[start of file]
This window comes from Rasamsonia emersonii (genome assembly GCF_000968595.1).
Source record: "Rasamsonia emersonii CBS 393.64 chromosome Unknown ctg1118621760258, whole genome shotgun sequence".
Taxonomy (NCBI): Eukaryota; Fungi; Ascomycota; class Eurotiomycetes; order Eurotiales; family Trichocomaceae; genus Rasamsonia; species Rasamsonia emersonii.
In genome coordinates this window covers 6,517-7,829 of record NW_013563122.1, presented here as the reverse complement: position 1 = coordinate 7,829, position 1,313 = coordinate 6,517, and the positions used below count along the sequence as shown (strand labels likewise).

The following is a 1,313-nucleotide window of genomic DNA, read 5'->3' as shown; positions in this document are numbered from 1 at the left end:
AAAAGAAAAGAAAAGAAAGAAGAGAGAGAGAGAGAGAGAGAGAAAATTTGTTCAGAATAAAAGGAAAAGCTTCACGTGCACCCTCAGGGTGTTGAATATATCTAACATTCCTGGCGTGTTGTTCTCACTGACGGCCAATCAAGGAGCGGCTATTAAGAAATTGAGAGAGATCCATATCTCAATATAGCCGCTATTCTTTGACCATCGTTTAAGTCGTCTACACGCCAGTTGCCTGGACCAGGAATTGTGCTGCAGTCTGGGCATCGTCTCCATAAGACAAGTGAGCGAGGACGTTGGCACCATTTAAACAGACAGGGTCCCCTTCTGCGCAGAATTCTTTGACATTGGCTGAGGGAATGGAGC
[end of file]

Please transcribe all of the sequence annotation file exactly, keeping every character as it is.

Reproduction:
This window comes from Rasamsonia emersonii (genome assembly GCF_000968595.1).
Source record: "Rasamsonia emersonii CBS 393.64 chromosome Unknown ctg1118621760258, whole genome shotgun sequence".
Taxonomy (NCBI): Eukaryota; Fungi; Ascomycota; class Eurotiomycetes; order Eurotiales; family Trichocomaceae; genus Rasamsonia; species Rasamsonia emersonii.
In genome coordinates this window covers 6,517-7,829 of record NW_013563122.1, presented here as the reverse complement: position 1 = coordinate 7,829, position 1,313 = coordinate 6,517, and the positions used below count along the sequence as shown (strand labels likewise).

The following is a 1,313-nucleotide window of genomic DNA, read 5'->3' as shown; positions in this document are numbered from 1 at the left end:
AAAAGAAAAGAAAAGAAAGAAGAGAGAGAGAGAGAGAGAGAGAAAATTTGTTCAGAATAAAAGGAAAAGCTTCACGTGCACCCTCAGGGTGTTGAATATATCTAACATTCCTGGCGTGTTGTTCTCACTGACGGCCAATCAAGGAGCGGCTATTAAGAAATTGAGAGAGATCCATATCTCAATATAGCCGCTATTCTTTGACCATCGTTTAAGTCGTCTACACGCCAGTTGCCTGGACCAGGAATTGTGCTGCAGTCTGGGCATCGTCTCCATAAGACAAGTGAGCGAGGACGTTGGCACCATTTAAACAGACAGGGTCCCCTTCTGCGCAGAATTCTTTGACATTGGCTGAGGGAATGGAGC